CLARENDON COLLEGE SOPHOMORE WILL COMPETE SUNDAY AT THE AMERICAN

CLARENDON, Texas – Many would love the opportunity to win $1 million.

Wyatt Casper has that opportunity.

The Clarendon College sophomore will ride at The AMERICAN, a one-day rodeo that will take place Sunday at AT&T Stadium in Arlington, Texas. The event offers a purse of more than $2 million, with $1 million being paid to the winner or winners who earned their way via a series of qualifiers. That’s where Casper’s opportunity lies.

“I don’t know if it’s set in on how big of a deal it is,” said Casper, a member of the Clarendon College rodeo team from Balko, Okla. “I’m confident in my bronc riding, and I think I can compete with all the best guys there. I’m sure that riding in front of that big of a crowd it will be real nerve-racking.”

Wyatt Casper

Wyatt Casper

It’s all a bit of a whirlwind for the young cowboy, who grew up roping at his Oklahoma Panhandle home. He has competed in team roping and tie-down roping all his life and actually just started riding bucking horses three years ago as a way to increase his opportunities for all-around championships.

“It was a pretty goofy deal,” he said. “They had two bronc riders (in his high school rodeo region) in the first semester, and the pot filled up to about $700. That’s what motivated me to start riding. I’ve roped my whole life, ever since I could walk.

“Rodeo is all I wanted to do when I was little bitty. My parents didn’t start roping until they met each other, and my dad and grandpa picked it up as a hobby. I’m almost a first-generation rodeo cowboy.”

He’s taken to it well. For the Clarendon College rodeo team, he sits third in the Southwest Region saddle bronc riding standings and is eighth in heading. His primary focus before advancing to The AMERICAN was to qualify for the College National Finals Rodeo. Now his eyes are set firmly on the top prize available.

“It’s a chance at a million dollars,” Casper said. “It’s what everybody hopes to do, and it could really set you up for the rest of your life.”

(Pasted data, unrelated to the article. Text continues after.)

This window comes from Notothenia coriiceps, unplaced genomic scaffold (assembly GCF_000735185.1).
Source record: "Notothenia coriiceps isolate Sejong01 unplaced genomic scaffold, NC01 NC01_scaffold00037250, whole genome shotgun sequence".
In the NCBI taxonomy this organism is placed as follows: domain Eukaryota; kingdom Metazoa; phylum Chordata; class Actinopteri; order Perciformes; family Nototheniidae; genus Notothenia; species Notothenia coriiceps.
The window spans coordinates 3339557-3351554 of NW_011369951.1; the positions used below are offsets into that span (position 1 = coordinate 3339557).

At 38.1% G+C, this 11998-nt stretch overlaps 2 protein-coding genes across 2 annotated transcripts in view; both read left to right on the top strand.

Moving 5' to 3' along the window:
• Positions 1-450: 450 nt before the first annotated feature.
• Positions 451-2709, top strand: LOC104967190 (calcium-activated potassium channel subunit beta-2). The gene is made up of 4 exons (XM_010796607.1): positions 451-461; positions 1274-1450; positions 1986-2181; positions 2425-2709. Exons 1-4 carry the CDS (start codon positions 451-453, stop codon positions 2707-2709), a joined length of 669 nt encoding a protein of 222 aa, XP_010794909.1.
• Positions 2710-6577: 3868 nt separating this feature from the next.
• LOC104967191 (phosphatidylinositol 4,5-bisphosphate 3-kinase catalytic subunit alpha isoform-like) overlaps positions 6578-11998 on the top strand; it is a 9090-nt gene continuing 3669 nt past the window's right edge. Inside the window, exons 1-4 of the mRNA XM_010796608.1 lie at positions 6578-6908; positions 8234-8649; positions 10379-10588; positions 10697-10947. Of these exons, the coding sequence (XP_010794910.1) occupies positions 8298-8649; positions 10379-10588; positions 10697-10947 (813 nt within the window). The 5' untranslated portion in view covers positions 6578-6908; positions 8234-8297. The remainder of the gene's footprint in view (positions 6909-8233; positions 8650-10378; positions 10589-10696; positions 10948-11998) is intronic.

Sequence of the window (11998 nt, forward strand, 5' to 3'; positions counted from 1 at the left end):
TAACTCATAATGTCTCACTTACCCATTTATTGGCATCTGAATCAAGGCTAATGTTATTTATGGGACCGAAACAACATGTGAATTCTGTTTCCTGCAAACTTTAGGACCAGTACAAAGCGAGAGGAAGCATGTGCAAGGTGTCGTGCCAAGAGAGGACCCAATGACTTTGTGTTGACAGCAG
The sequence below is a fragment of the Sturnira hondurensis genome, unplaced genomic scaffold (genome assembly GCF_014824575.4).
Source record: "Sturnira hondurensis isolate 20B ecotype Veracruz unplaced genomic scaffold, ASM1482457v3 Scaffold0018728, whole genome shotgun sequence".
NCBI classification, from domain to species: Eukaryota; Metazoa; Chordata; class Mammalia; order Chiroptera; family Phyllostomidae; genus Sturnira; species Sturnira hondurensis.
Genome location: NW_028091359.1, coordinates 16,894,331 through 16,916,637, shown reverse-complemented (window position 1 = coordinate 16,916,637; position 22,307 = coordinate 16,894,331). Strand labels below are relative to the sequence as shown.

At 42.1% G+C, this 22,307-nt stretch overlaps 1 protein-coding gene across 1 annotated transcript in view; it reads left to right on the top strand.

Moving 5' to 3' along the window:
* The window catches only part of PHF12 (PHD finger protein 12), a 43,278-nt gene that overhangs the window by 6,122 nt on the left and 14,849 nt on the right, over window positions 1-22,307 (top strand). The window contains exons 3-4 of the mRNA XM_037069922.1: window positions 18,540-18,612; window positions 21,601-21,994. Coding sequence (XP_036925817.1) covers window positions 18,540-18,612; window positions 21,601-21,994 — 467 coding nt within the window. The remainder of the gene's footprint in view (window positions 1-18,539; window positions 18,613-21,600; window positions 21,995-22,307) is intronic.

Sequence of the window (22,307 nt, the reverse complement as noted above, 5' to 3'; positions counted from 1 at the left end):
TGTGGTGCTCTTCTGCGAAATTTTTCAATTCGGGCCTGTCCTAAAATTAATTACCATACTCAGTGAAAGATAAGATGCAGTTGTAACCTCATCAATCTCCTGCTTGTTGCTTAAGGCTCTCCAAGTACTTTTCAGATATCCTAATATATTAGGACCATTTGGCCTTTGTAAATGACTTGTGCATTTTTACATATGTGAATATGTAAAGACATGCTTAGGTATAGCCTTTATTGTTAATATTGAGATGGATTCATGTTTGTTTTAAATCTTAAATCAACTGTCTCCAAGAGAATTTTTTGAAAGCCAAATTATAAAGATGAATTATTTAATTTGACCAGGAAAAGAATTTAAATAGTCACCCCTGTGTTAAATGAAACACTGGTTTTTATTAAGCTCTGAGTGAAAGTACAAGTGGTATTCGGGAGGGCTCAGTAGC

In The AMERICAN’s inaugural run in 2014, bareback rider Richmond Champion became the first cowboy to win the $1 million prize. Most of the field is made up of invited contestants, and none of the seeded cowboys and cowgirls is eligible for the $1 million. Champion was the only non-seeded winner in 2014.

A year ago, there were two, bareback rider Taylor Price and tie-down roper Reese Reimer. They split the top prize. They, along with the other event winners, also won $100,000. That kind of money great incentive for any rodeo competitor.

While the saddle bronc riding field at The AMERICAN will feature many of the top cowboys in the game, Casper has had some tremendous lessons, especially from Clarendon rodeo coach Bret Franks, a three-time qualifier in saddle bronc riding to the Wrangler National Finals Rodeo.

“He’s been a great role model to me and taught me everything I know about bronc riding,” Casper said of his coach.

For his part, the longtime cowboy-turned-coach realizes there’s something special in Casper, who is a big part of the school’s rodeo team.

“He’s got a natural talent, and he approaches things very mental,” Franks said. “He was a high school quarterback, so he’s always been a leader. He’s definitely our leader.”

That mentality can go a long ways in rodeo. Not only does it take tremendous athleticism to compete in the sport, it takes a strong mind and a willingness to overcome any challenge that comes a cowboy’s way.

“There’s nothing better than getting tapped off on a bronc,” Casper said of matching the rhythm of the horse’s bucking action with a strong spur stroke. “Everybody else tries to stay away from bucking horses, and I try to ride them.”